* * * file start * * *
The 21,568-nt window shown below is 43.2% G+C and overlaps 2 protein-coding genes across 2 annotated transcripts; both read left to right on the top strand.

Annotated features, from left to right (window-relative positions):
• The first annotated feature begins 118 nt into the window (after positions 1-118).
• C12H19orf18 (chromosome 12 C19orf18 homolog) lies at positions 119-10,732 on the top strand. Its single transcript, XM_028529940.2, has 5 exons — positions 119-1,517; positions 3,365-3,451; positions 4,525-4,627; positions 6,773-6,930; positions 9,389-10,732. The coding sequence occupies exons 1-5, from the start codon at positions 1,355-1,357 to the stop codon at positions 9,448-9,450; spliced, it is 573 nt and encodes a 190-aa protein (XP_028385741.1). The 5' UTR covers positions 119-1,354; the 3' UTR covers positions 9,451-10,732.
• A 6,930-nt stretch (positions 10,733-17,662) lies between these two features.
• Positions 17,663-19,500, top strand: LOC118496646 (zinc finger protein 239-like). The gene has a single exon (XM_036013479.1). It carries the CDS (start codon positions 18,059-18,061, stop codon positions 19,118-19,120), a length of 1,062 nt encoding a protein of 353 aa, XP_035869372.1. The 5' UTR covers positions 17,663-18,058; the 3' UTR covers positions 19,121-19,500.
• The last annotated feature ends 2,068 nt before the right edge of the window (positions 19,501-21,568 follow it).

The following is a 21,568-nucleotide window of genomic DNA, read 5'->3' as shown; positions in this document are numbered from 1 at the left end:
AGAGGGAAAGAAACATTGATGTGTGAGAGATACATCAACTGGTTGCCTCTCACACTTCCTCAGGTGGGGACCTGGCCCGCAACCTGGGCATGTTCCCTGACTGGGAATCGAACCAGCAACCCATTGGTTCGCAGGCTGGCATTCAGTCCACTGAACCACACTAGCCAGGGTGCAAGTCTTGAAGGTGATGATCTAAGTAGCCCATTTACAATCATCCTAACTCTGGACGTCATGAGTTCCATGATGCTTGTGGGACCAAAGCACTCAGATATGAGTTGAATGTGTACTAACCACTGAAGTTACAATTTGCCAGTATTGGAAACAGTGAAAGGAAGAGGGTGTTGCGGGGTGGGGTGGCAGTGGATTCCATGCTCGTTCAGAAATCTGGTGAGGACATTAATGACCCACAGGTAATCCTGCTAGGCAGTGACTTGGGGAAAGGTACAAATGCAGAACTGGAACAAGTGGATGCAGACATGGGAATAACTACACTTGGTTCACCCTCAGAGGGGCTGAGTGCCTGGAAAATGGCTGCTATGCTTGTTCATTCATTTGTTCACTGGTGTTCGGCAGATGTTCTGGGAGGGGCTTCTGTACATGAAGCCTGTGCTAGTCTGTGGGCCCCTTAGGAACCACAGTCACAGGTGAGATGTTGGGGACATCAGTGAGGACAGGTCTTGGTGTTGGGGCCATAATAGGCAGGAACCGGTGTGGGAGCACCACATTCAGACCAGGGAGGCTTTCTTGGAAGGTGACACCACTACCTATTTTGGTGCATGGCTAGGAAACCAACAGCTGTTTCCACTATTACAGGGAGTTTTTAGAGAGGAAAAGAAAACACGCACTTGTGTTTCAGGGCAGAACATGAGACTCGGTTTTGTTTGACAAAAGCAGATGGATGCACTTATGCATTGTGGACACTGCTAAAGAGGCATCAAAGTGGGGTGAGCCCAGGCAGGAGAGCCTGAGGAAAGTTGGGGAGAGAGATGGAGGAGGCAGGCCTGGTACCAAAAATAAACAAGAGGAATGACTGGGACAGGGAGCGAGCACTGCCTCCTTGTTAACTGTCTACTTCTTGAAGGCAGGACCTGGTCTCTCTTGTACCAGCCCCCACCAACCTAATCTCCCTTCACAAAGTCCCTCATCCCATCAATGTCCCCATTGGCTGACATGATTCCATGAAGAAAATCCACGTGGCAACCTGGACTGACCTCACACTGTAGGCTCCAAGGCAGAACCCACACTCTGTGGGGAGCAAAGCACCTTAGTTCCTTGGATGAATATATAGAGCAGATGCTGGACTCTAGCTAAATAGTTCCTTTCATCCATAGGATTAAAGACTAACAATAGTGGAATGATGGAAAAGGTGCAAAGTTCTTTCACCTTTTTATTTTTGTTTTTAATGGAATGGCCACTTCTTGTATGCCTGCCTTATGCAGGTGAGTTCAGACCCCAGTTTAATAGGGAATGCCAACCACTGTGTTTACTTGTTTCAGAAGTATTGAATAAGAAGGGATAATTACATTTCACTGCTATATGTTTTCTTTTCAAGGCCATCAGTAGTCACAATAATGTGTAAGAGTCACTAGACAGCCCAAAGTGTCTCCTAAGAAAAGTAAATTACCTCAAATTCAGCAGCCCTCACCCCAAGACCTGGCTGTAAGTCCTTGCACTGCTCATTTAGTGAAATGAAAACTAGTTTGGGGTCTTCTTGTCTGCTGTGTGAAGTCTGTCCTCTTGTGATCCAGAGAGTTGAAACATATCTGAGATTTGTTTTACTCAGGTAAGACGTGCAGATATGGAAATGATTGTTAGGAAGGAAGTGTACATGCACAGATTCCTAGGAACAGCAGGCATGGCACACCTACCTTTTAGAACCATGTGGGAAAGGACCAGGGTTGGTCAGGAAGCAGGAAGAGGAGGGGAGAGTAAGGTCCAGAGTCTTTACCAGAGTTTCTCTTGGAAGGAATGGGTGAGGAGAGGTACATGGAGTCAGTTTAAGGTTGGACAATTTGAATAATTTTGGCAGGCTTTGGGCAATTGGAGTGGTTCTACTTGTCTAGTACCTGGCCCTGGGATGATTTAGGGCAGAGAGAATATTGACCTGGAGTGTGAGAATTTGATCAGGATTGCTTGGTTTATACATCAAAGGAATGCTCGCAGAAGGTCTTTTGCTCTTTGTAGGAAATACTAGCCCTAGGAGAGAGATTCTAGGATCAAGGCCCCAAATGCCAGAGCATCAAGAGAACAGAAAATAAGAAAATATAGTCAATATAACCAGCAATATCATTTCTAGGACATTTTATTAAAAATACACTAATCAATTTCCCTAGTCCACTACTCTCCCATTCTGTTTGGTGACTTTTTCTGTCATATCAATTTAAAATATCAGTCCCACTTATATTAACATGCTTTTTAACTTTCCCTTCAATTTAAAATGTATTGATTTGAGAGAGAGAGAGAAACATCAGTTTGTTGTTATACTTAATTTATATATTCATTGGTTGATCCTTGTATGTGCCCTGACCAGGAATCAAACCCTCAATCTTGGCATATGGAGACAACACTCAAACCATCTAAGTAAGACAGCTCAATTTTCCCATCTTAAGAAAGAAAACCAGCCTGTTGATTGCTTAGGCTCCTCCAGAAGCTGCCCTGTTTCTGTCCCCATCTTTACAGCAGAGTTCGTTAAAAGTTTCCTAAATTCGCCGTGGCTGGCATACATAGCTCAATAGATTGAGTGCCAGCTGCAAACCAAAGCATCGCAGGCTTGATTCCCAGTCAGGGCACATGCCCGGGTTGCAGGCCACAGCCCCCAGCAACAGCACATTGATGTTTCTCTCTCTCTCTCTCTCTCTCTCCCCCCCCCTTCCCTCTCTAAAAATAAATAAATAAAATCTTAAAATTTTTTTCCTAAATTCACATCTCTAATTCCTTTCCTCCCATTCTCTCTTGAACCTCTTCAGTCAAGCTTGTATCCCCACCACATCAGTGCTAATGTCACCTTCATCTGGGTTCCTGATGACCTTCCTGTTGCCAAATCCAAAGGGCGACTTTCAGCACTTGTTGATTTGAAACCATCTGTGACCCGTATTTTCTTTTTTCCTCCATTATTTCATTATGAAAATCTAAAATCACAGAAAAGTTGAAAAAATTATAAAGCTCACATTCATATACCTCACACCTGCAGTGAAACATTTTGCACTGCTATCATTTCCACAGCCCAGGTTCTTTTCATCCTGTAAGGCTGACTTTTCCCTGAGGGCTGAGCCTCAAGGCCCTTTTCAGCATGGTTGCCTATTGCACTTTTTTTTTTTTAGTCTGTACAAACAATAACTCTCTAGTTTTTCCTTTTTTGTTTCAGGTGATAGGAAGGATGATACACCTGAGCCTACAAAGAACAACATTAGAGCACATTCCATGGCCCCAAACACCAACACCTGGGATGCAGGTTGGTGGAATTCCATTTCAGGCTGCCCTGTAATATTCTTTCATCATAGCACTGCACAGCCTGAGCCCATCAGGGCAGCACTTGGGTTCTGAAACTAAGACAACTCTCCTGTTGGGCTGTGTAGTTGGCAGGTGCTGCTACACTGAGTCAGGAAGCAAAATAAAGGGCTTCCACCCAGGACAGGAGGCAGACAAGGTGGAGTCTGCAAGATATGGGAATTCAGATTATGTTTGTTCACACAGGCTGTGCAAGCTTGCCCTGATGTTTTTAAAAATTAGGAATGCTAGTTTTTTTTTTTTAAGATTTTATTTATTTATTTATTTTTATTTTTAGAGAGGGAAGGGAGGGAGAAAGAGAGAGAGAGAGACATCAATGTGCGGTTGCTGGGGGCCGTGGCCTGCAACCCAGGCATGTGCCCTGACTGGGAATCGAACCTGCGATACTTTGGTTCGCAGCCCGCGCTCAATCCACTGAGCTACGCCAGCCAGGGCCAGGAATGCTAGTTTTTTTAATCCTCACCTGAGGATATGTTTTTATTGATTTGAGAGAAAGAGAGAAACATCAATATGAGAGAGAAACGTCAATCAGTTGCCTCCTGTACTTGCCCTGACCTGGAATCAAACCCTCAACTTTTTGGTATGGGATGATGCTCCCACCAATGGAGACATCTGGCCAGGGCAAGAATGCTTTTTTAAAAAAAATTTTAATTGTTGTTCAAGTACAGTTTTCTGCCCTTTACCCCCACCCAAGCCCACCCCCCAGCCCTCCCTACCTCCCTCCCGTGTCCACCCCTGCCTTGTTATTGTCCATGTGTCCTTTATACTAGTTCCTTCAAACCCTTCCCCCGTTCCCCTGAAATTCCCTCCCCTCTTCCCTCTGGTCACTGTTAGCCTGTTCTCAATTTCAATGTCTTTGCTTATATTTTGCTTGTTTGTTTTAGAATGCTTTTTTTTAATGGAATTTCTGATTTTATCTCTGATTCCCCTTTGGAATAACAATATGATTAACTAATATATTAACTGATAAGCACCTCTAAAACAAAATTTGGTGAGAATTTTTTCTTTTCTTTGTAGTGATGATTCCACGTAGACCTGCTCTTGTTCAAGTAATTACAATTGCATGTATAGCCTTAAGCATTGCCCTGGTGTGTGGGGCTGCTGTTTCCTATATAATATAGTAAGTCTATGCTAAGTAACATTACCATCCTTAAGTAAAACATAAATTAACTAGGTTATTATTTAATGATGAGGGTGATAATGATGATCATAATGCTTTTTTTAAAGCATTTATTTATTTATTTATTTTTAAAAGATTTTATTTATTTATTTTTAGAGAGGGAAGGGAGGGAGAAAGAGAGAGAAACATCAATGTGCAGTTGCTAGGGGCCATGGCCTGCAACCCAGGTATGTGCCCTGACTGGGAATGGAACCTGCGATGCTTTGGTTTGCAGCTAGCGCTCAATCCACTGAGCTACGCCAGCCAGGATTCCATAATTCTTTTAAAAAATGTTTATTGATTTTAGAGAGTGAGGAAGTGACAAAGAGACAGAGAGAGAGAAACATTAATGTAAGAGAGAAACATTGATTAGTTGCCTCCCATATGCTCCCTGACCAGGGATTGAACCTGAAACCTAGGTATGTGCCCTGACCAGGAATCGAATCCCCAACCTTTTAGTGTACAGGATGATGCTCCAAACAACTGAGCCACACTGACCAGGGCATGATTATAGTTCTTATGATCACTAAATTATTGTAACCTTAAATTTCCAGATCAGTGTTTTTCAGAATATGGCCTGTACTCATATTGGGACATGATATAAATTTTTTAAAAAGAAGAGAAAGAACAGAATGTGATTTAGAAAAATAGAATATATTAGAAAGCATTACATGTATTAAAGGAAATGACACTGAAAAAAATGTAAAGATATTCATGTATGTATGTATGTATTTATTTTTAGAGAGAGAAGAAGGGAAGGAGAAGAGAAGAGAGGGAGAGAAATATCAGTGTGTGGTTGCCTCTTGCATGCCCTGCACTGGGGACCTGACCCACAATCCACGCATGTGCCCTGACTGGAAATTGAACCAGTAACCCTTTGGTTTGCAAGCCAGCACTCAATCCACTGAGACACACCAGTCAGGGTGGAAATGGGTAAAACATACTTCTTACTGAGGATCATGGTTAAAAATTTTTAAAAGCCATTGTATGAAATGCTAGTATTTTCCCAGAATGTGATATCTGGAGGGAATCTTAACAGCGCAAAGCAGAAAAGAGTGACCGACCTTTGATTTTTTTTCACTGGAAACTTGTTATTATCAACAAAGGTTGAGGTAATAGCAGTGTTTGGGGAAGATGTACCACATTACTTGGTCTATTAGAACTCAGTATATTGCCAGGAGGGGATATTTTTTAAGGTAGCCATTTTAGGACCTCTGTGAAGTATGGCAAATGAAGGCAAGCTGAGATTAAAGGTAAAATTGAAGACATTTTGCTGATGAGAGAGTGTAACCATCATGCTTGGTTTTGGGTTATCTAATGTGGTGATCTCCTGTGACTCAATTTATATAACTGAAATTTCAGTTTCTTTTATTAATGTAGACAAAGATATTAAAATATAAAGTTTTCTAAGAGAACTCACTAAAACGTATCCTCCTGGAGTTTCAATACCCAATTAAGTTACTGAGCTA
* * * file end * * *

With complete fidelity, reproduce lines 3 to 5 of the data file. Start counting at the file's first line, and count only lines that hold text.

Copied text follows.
• The first annotated feature begins 118 nt into the window (after positions 1-118).
• C12H19orf18 (chromosome 12 C19orf18 homolog) lies at positions 119-10,732 on the top strand. Its single transcript, XM_028529940.2, has 5 exons — positions 119-1,517; positions 3,365-3,451; positions 4,525-4,627; positions 6,773-6,930; positions 9,389-10,732. The coding sequence occupies exons 1-5, from the start codon at positions 1,355-1,357 to the stop codon at positions 9,448-9,450; spliced, it is 573 nt and encodes a 190-aa protein (XP_028385741.1). The 5' UTR covers positions 119-1,354; the 3' UTR covers positions 9,451-10,732.
• A 6,930-nt stretch (positions 10,733-17,662) lies between these two features.